Lagniappe – Joseph Martin
Sunday, August 31, 2014, 7:00 AM

This is the day the Lord has made. Let us rejoice and be glad in it! ~ Psalm 118:24

Pathway of Hope

The road is long, the way is narrow,
The path is steep, the mountains high.
Lord, when we walk through valleys filled with fear,
You wipe away our tears,
We know that You are near. (more…)



Cardinal Wuerl: Where Are the Voices?
Saturday, August 30, 2014, 12:08 PM



Mere Links 08.29.14
Friday, August 29, 2014, 10:00 AM

India Christians Still Await Justice Six Years After Radical Hindu Attack
Anto Akkara , Aleteia

But Hindus and Muslim join Christians in solidarity march to mark anniversary.

Dostoevsky’s The Eternal Husband: Adultery, Butchery, and Prophecy
Sean Fitzpatrick, Crisis Magazine

Pulsing through The Eternal Husband like a pounding heartbeat is an almost unbearable discomfort caused by implicit fear and hatred. Though it is truly almost unbearable, it is worth bearing, even barely, for the sheer vicarious experience of it all.

Thuggery wins, free speech rights lose
Eugene Volokh, Washington Post

Behavior that gets rewarded gets repeated. People who are willing to use violence to suppress speech will learn that such behavior is effective, at least when the police don’t come down particularly hard on the thuggery.

Utah Polygamy Law Partially Struck Down By Federal Judge Following ‘Sister Wives’ Lawsuit
Mark Hanrahan, International Business Times

A federal judge has struck down part of Utah’s anti-polygamy law, following a lawsuit brought by the family featured in the reality TV show “Sister Wives.”



Mere Links 08.28.14
Thursday, August 28, 2014, 10:00 AM

How Natural Family Planning Shaped My View of Sex
Liuan Huska, Christianity Today

A more intensive method of birth control reminded me that it’s God who’s in control.

Modern Bondage: Slavery is Very Much Alive Today
Mark Gordon, Aleteia

From Nigerian schoolgirls to sex trafficking in the US, the total number would fill California.

Classical Education, Freedom, and the Ordered Soul
James V. Schall, S.J., Catholic World Report

Understanding is a spiritual thing, though rooted in really existing things, even ultimately in divine things.

The Wrong Kind of Christian
Tish Harrison Warren, Christianity Today

I thought a winsome faith would win Christians a place at Vanderbilt’s table. I was wrong.



Mere Links 08.27.14
Wednesday, August 27, 2014, 10:00 AM

How Tennessee incentivizes abortions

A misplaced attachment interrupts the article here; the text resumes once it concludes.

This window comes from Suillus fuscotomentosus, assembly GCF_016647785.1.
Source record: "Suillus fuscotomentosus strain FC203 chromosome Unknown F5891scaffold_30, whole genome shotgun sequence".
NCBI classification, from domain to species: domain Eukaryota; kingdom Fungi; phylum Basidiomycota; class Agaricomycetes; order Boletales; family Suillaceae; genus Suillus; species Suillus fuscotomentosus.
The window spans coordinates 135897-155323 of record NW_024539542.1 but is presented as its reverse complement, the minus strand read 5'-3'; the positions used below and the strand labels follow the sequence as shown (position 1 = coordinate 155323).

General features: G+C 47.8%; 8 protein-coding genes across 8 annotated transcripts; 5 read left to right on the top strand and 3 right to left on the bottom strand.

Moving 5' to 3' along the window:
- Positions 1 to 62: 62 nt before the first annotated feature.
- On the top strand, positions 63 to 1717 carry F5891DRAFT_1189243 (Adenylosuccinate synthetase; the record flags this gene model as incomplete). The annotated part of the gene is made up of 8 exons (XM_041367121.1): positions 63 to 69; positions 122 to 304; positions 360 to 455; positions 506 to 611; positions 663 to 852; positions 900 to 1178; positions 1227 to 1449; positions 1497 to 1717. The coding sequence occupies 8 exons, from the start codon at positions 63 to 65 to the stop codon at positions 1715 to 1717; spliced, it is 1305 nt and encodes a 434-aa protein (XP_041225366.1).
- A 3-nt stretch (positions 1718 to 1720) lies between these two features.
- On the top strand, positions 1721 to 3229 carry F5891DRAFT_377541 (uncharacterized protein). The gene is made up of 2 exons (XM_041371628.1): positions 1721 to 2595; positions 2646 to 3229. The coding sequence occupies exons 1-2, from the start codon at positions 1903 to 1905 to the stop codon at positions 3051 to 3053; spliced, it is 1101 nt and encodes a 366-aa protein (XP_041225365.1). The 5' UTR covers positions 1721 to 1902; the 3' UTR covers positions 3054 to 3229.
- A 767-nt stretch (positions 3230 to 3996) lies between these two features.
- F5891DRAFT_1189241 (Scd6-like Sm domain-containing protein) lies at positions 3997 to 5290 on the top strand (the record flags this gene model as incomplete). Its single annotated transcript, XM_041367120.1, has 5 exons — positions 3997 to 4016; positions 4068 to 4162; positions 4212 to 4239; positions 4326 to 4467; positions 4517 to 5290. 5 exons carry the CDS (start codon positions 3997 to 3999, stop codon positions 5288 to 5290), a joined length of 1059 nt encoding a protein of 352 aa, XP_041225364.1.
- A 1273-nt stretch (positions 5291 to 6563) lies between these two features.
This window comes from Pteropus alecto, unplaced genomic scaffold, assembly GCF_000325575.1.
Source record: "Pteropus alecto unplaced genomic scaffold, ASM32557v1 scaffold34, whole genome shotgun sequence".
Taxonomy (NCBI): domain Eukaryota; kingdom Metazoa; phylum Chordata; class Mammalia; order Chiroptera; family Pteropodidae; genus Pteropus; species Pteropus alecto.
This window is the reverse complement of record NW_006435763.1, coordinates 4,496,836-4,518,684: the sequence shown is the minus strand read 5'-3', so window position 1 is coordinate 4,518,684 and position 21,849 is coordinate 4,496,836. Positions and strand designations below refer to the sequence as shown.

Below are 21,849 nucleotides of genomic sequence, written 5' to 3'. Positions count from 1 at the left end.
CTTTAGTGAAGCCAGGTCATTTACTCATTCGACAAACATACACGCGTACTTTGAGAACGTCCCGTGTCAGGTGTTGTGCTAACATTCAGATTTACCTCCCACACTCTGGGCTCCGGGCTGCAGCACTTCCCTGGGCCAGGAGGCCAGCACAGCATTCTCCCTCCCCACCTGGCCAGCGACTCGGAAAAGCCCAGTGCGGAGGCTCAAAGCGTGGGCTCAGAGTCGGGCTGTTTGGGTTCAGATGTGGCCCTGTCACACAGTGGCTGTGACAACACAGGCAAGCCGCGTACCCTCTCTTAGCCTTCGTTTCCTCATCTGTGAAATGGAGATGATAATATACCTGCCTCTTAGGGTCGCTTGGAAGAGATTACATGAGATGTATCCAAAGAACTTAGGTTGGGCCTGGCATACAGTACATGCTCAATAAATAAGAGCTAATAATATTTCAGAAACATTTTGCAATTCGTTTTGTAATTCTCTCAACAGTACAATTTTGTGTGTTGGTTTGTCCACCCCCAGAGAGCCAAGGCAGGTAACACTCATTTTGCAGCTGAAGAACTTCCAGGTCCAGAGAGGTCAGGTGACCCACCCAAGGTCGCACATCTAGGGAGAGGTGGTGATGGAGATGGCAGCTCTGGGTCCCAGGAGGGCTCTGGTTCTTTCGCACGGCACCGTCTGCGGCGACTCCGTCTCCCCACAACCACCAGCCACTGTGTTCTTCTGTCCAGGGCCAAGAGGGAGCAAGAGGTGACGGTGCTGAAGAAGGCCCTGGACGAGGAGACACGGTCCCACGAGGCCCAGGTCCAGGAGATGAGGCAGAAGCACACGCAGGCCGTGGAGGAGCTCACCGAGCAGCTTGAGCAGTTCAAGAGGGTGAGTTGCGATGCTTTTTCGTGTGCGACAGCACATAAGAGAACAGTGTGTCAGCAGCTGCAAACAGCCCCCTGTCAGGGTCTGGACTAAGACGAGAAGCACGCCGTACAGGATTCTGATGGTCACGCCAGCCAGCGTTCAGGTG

Elizabeth Stoker Bruenig, The Week

We need legislation that protects pregnancy and mothers, not just unborn infants.

Thomas More: Virtuous Statesman
John M. Vella, The Imaginative Conservative

In Thomas More on Statesmanship, Wegemer, who teaches English literature at the University of Dallas, portrays a man who successfully synthesized the Christian humanism of his time with a deep appreciation of the broader legal and political traditions of England.

Hemmed in by Glory
http://preachersinstitute.com/2014/08/24/hemmed-in-by-glory/, Preachers Institute

I wonder how many of us have considered what is implied by the juxtaposition of two biblical verses that are, I concede, juxtaposed but rarely.

Abortion Advocacy Gets Ugly
Susan E. Wills, Aleteia

As the appeal of “choice” wanes, abortion promoters seek new ways to keep abortion legal.



Mere Links 08.26.14
Tuesday, August 26, 2014, 10:00 AM

Heroic Sisters
Tom Hoopes, Aleteia

Some very gutsy religious who are, by the way, faithful to Church teaching.

Moses, Calvin, and the Puritans Would’ve Listened to NPR If They Were Around Today
Paul Seaton, Library of Law and Liberty

In literary terms, Marilynne Robinson is a national treasure. In political terms, not so much. “When she was good, she was very, very good, but when she was bad she was horrid,” as the nursery rhyme has it. Robinson might not even mind my saying that, by the way. As an essayist she deliberately tries to make countercultural moves, intellectually and spiritually.

What Makes A War Just?
Holly Scheer, The Federalist

With so many evils, persecutions, and abuses in the world, it’s hard to know which provide a moral pretext for declaring war.

Global religious hot spots get their own U.S. envoy
Lauren Markoe, Religion News Service

As the Islamic State tears across Iraq and Syria this summer, sending religious minorities fleeing for their lives, Congress created a new job at the State Department — one the president needs to fill immediately, say those who pushed for the position.



Mere Links 08.25.14
Monday, August 25, 2014, 10:00 AM

Making It A Fair Fight for the Devil
Fr. Patrick Henry Reardon, Preachers Institute

According to Athanasius of Alexandria, man’s repentance from sin would not have been sufficient to restore him to friendship with God. To imagine otherwise is to suppose an inadequate and unbiblical view of sin.

Why It’s Wrong for Christians to Mistreat Creation
Justin Holcomb, Chrisitanity.com

One reason Christians have been particularly weak in dealing with ecological issues and the deterioration of the natural environment is a misunderstanding of what it means to “have dominion” over creation.

Seeking Death: ‘Suicide Tourism’ to Switzerland Doubles
NBC News

More than 600 people traveled to Switzerland to die between 2008 and 2012, and the numbers doubled over those years, researchers reported Tuesday.